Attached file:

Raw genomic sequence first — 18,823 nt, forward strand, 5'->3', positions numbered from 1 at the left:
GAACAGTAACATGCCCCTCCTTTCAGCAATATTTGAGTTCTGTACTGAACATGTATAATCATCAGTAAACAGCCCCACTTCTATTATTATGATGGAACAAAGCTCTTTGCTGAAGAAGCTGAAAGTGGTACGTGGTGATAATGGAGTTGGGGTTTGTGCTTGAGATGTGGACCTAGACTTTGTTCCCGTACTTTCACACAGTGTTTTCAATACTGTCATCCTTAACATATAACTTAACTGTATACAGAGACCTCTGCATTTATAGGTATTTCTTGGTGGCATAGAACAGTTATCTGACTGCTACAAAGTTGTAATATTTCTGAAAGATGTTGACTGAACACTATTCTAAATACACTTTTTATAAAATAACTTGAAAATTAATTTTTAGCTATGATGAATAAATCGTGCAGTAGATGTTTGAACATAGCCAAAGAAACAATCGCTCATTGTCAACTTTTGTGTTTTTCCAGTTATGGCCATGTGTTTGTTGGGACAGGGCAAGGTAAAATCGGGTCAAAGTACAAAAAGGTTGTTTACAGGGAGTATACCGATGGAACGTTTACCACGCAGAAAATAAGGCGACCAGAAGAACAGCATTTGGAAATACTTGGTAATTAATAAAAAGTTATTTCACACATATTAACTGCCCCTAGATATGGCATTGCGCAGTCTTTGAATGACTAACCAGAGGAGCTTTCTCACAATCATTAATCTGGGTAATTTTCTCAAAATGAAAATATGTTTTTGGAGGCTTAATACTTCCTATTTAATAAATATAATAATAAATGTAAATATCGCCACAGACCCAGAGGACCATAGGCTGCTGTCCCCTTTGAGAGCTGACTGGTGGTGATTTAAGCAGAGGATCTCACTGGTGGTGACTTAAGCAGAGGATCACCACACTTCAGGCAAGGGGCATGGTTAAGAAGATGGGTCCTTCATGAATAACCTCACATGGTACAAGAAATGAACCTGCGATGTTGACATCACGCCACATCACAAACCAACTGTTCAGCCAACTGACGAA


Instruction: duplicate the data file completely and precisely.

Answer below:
Raw genomic sequence first — 18,823 nt, forward strand, 5'->3', positions numbered from 1 at the left:
GAACAGTAACATGCCCCTCCTTTCAGCAATATTTGAGTTCTGTACTGAACATGTATAATCATCAGTAAACAGCCCCACTTCTATTATTATGATGGAACAAAGCTCTTTGCTGAAGAAGCTGAAAGTGGTACGTGGTGATAATGGAGTTGGGGTTTGTGCTTGAGATGTGGACCTAGACTTTGTTCCCGTACTTTCACACAGTGTTTTCAATACTGTCATCCTTAACATATAACTTAACTGTATACAGAGACCTCTGCATTTATAGGTATTTCTTGGTGGCATAGAACAGTTATCTGACTGCTACAAAGTTGTAATATTTCTGAAAGATGTTGACTGAACACTATTCTAAATACACTTTTTATAAAATAACTTGAAAATTAATTTTTAGCTATGATGAATAAATCGTGCAGTAGATGTTTGAACATAGCCAAAGAAACAATCGCTCATTGTCAACTTTTGTGTTTTTCCAGTTATGGCCATGTGTTTGTTGGGACAGGGCAAGGTAAAATCGGGTCAAAGTACAAAAAGGTTGTTTACAGGGAGTATACCGATGGAACGTTTACCACGCAGAAAATAAGGCGACCAGAAGAACAGCATTTGGAAATACTTGGTAATTAATAAAAAGTTATTTCACACATATTAACTGCCCCTAGATATGGCATTGCGCAGTCTTTGAATGACTAACCAGAGGAGCTTTCTCACAATCATTAATCTGGGTAATTTTCTCAAAATGAAAATATGTTTTTGGAGGCTTAATACTTCCTATTTAATAAATATAATAATAAATGTAAATATCGCCACAGACCCAGAGGACCATAGGCTGCTGTCCCCTTTGAGAGCTGACTGGTGGTGATTTAAGCAGAGGATCTCACTGGTGGTGACTTAAGCAGAGGATCACCACACTTCAGGCAAGGGGCATGGTTAAGAAGATGGGTCCTTCATGAATAACCTCACATGGTACAAGAAATGAACCTGCGATGTTGACATCACGCCACATCACAAACCAACTGTTCAGCCAACTGACGAA